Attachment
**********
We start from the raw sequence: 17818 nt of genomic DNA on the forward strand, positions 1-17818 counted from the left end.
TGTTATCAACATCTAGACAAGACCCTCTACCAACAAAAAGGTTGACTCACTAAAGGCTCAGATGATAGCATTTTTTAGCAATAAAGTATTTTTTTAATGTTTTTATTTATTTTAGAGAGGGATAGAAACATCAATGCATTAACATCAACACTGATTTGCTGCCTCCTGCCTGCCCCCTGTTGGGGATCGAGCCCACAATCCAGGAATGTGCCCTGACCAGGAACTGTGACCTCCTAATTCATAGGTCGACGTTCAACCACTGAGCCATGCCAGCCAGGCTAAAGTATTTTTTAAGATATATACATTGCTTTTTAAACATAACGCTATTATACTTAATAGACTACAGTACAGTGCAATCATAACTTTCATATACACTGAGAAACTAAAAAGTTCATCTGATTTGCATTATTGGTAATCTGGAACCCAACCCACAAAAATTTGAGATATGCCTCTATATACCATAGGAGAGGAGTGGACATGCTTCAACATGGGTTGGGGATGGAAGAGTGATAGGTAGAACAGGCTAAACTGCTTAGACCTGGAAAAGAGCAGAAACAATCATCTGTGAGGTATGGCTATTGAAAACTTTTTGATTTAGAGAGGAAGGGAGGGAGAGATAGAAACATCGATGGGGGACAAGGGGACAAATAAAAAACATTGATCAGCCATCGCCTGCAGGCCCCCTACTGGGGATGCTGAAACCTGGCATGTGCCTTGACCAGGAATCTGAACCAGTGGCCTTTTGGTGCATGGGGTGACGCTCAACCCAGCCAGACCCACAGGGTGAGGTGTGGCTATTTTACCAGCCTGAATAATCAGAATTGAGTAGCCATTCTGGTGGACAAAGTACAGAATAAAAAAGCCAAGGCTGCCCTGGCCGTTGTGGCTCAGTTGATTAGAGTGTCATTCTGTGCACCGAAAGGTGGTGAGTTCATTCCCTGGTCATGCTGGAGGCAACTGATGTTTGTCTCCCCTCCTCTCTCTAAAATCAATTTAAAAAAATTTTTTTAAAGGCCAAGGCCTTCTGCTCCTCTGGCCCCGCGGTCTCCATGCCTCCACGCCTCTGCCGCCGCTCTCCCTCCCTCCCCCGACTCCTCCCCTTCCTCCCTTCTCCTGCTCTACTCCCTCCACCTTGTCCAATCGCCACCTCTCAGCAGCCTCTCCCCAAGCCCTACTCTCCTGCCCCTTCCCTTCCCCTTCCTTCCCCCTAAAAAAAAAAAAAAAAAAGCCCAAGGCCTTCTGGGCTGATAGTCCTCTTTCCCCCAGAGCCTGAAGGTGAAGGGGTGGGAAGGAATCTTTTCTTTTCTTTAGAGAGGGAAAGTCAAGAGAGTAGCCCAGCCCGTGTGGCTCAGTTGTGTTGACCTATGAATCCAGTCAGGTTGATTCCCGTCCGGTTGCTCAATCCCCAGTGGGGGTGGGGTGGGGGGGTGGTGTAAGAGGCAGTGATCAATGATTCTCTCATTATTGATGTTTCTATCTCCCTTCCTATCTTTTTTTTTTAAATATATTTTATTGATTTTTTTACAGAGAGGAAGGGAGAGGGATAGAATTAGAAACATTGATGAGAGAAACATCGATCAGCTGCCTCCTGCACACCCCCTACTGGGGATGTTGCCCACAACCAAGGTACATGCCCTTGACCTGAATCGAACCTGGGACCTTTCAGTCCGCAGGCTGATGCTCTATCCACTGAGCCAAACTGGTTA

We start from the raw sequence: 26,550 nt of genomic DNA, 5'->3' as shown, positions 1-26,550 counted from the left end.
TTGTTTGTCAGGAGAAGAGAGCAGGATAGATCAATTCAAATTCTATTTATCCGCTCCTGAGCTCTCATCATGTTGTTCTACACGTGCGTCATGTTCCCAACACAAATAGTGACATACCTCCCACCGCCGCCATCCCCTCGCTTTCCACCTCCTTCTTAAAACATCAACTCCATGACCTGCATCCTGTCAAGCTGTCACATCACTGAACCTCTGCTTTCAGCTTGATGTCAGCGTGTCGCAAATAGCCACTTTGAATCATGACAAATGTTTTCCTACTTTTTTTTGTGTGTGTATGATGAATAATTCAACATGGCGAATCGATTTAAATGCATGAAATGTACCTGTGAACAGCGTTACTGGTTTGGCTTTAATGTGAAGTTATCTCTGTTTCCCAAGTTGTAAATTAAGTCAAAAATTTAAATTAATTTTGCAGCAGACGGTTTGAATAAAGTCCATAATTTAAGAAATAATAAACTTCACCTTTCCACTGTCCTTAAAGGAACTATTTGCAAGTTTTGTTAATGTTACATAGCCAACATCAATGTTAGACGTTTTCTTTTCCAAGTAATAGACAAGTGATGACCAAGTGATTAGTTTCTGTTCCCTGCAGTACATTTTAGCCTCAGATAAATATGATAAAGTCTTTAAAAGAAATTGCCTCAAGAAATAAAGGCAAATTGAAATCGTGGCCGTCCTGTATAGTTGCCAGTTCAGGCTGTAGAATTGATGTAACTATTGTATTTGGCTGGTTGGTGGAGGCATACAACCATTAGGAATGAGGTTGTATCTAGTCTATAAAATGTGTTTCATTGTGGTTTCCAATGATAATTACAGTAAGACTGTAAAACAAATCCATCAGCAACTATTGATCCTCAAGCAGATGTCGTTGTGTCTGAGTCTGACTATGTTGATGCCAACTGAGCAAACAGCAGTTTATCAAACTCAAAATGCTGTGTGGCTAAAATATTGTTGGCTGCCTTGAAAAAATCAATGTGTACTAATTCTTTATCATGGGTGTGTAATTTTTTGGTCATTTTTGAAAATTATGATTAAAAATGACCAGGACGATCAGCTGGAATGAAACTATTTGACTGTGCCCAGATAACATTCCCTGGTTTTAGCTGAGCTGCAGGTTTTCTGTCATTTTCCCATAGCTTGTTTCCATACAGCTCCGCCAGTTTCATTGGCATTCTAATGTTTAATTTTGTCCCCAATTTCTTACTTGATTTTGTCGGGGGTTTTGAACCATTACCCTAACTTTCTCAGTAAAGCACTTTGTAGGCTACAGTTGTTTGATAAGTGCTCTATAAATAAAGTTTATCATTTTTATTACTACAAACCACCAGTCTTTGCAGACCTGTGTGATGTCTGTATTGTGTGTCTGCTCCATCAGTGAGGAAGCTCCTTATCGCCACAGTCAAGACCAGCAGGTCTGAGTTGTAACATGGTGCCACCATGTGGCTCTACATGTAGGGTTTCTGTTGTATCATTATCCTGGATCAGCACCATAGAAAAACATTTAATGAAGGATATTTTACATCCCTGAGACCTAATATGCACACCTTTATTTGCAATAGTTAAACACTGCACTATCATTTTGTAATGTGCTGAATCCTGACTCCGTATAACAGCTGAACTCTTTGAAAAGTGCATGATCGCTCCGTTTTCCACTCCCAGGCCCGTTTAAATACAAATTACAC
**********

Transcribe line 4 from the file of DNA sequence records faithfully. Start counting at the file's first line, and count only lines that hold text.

TTGTTTGTCAGGAGAAGAGAGCAGGATAGATCAATTCAAATTCTATTTATCCGCTCCTGAGCTCTCATCATGTTGTTCTACACGTGCGTCATGTTCCCAACACAAATAGTGACATACCTCCCACCGCCGCCATCCCCTCGCTTTCCACCTCCTTCTTAAAACATCAACTCCATGACCTGCATCCTGTCAAGCTGTCACATCACTGAACCTCTGCTTTCAGCTTGATGTCAGCGTGTCGCAAATAGCCACTTTGAATCATGACAAATGTTTTCCTACTTTTTTTTGTGTGTGTATGATGAATAATTCAACATGGCGAATCGATTTAAATGCATGAAATGTACCTGTGAACAGCGTTACTGGTTTGGCTTTAATGTGAAGTTATCTCTGTTTCCCAAGTTGTAAATTAAGTCAAAAATTTAAATTAATTTTGCAGCAGACGGTTTGAATAAAGTCCATAATTTAAGAAATAATAAACTTCACCTTTCCACTGTCCTTAAAGGAACTATTTGCAAGTTTTGTTAATGTTACATAGCCAACATCAATGTTAGACGTTTTCTTTTCCAAGTAATAGACAAGTGATGACCAAGTGATTAGTTTCTGTTCCCTGCAGTACATTTTAGCCTCAGATAAATATGATAAAGTCTTTAAAAGAAATTGCCTCAAGAAATAAAGGCAAATTGAAATCGTGGCCGTCCTGTATAGTTGCCAGTTCAGGCTGTAGAATTGATGTAACTATTGTATTTGGCTGGTTGGTGGAGGCATACAACCATTAGGAATGAGGTTGTATCTAGTCTATAAAATGTGTTTCATTGTGGTTTCCAATGATAATTACAGTAAGACTGTAAAACAAATCCATCAGCAACTATTGATCCTCAAGCAGATGTCGTTGTGTCTGAGTCTGACTATGTTGATGCCAACTGAGCAAACAGCAGTTTATCAAACTCAAAATGCTGTGTGGCTAAAATATTGTTGGCTGCCTTGAAAAAATCAATGTGTACTAATTCTTTATCATGGGTGTGTAATTTTTTGGTCATTTTTGAAAATTATGATTAAAAATGACCAGGACGATCAGCTGGAATGAAACTATTTGACTGTGCCCAGATAACATTCCCTGGTTTTAGCTGAGCTGCAGGTTTTCTGTCATTTTCCCATAGCTTGTTTCCATACAGCTCCGCCAGTTTCATTGGCATTCTAATGTTTAATTTTGTCCCCAATTTCTTACTTGATTTTGTCGGGGGTTTTGAACCATTACCCTAACTTTCTCAGTAAAGCACTTTGTAGGCTACAGTTGTTTGATAAGTGCTCTATAAATAAAGTTTATCATTTTTATTACTACAAACCACCAGTCTTTGCAGACCTGTGTGATGTCTGTATTGTGTGTCTGCTCCATCAGTGAGGAAGCTCCTTATCGCCACAGTCAAGACCAGCAGGTCTGAGTTGTAACATGGTGCCACCATGTGGCTCTACATGTAGGGTTTCTGTTGTATCATTATCCTGGATCAGCACCATAGAAAAACATTTAATGAAGGATATTTTACATCCCTGAGACCTAATATGCACACCTTTATTTGCAATAGTTAAACACTGCACTATCATTTTGTAATGTGCTGAATCCTGACTCCGTATAACAGCTGAACTCTTTGAAAAGTGCATGATCGCTCCGTTTTCCACTCCCAGGCCCGTTTAAATACAAATTACAC